adam

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    2. One exercise that might be instructive is to add up a list of things that Fred and/or the family, for reasons inexplicable to the outside observe, does not want looked at.

      Off the top of my head:

      1. The rag in the tail pipe. Perhaps the oddest thing to not want anyone to look into.
      2. Maura's presence in his hotel room after the accident during the night -- an odd lie because the cover-up was stinkier than the seemingly innocuous truth.
      3. His reasons for being in Amherst, assuming the car story is bogus.
      4. Maybe what happened at the dorm party (this presupposes Maura's friends' not talking about it is on instructions from the family, but that is not at all for certain).

      Side question: what caused the change in Fred's initial reaction to the disappearance (thinking Maura had taken off and was possibly suicidal) and his later public stance (no way she was suicidal, dirtbag did it).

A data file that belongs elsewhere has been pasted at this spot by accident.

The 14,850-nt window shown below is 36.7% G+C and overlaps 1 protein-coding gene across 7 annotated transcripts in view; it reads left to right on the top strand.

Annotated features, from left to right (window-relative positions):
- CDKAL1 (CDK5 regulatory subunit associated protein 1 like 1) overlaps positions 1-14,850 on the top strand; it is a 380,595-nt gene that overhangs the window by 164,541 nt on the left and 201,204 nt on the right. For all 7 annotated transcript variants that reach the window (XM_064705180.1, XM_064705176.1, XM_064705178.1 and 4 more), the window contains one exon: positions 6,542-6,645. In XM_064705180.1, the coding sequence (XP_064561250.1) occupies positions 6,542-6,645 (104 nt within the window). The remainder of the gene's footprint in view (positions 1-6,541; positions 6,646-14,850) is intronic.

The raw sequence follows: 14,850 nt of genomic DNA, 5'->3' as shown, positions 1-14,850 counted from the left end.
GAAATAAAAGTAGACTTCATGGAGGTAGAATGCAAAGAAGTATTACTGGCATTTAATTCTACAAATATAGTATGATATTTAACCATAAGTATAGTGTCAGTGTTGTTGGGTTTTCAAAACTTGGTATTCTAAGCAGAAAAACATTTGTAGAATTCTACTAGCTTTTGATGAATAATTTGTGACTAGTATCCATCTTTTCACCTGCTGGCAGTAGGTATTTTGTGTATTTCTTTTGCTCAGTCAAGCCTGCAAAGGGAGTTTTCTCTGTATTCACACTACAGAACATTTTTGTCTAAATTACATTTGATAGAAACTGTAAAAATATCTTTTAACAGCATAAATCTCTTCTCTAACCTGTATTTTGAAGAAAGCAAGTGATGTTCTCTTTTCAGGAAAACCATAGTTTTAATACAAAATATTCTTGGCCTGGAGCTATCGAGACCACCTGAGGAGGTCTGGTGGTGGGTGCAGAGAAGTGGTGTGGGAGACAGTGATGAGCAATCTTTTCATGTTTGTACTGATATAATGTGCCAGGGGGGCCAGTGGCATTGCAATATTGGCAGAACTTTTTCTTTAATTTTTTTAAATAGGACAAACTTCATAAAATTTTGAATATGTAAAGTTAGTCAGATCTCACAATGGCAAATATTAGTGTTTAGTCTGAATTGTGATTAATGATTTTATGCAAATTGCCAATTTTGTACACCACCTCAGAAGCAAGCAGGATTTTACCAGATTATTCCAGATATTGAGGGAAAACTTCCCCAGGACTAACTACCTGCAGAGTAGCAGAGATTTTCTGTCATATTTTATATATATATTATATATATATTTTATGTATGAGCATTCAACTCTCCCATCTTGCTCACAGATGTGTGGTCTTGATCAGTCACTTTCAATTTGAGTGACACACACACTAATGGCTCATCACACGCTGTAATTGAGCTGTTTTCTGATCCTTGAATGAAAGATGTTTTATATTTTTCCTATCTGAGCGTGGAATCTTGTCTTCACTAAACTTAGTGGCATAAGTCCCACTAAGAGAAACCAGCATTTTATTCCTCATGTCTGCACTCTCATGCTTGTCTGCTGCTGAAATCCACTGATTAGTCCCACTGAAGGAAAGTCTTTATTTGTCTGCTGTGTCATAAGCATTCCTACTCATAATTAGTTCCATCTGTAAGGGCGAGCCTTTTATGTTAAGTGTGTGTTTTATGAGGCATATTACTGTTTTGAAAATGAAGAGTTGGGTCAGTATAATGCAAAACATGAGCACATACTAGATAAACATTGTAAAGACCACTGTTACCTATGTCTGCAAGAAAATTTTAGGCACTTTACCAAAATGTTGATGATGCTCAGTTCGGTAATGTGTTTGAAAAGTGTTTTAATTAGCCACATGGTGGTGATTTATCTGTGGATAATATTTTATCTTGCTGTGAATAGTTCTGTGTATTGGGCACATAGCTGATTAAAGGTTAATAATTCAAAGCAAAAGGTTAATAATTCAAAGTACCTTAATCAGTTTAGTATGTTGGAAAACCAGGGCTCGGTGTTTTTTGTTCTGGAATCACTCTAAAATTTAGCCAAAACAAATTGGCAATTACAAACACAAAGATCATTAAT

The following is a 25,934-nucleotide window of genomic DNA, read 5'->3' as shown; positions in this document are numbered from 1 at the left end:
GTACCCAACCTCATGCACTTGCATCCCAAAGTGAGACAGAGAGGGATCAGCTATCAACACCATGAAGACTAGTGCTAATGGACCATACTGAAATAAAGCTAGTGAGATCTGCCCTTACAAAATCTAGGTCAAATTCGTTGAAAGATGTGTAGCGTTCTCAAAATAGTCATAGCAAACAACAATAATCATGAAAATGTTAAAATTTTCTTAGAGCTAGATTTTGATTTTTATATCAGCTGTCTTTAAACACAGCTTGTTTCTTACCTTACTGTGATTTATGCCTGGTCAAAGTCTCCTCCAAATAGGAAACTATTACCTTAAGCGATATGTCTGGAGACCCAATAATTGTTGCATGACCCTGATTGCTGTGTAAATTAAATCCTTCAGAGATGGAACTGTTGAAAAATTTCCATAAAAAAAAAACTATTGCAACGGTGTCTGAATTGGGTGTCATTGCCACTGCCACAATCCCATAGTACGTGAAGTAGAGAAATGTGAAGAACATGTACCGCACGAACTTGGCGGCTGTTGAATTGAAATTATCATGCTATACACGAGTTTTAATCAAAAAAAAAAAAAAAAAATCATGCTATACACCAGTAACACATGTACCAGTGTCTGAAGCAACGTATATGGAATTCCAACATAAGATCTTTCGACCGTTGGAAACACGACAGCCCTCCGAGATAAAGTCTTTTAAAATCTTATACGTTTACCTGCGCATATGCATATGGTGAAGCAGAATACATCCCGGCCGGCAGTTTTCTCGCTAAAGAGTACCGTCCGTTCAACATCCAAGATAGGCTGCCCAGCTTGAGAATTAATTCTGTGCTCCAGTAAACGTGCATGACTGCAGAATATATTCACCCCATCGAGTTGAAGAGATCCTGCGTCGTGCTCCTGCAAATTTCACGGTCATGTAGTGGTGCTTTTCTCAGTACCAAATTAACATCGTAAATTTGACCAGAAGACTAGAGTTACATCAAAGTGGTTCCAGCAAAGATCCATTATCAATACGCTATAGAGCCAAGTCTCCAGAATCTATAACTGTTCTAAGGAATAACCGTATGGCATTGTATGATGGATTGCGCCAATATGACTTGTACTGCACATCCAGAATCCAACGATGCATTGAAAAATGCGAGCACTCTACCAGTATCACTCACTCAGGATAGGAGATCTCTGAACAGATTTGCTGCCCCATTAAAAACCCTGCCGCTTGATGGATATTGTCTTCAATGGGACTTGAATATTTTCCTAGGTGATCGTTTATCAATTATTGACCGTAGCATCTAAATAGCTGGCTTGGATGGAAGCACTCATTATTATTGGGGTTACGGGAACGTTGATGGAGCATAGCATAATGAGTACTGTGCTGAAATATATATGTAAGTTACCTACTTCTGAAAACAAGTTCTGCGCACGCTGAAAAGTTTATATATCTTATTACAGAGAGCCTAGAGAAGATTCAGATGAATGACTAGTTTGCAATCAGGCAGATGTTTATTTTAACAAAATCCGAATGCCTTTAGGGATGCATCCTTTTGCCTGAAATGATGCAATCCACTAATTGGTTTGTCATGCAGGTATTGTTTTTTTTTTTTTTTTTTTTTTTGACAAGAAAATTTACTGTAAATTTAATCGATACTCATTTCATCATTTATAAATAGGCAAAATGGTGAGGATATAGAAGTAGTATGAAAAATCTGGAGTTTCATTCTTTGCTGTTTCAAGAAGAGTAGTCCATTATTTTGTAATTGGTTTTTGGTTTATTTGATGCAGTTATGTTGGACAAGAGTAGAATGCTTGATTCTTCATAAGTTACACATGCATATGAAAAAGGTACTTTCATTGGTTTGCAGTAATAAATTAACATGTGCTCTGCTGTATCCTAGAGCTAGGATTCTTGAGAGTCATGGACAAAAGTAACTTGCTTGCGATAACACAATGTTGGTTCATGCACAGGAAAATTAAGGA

Anyone got anything else to add to this? It's a motley list and as such might shed some light if there's a common thread to be found. I do like what someone else said downthread: the idea that Fred believes she is alive but does not know where she is, and thinks this is the best means of action to find her. Alternately, he may honestly believe something bad happened to Maura, but thinks that if the full truth were outed, people would assume otherwise and the case would not be investigated properly. This is the most obvious answer, but not the only one.

      Anyone got anything to add to the list above?

      adam

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    3. The more fact that come to light the more it seems that Kathleen may be in this up to her eyeballs - she alone among the family may know what happened to Maura.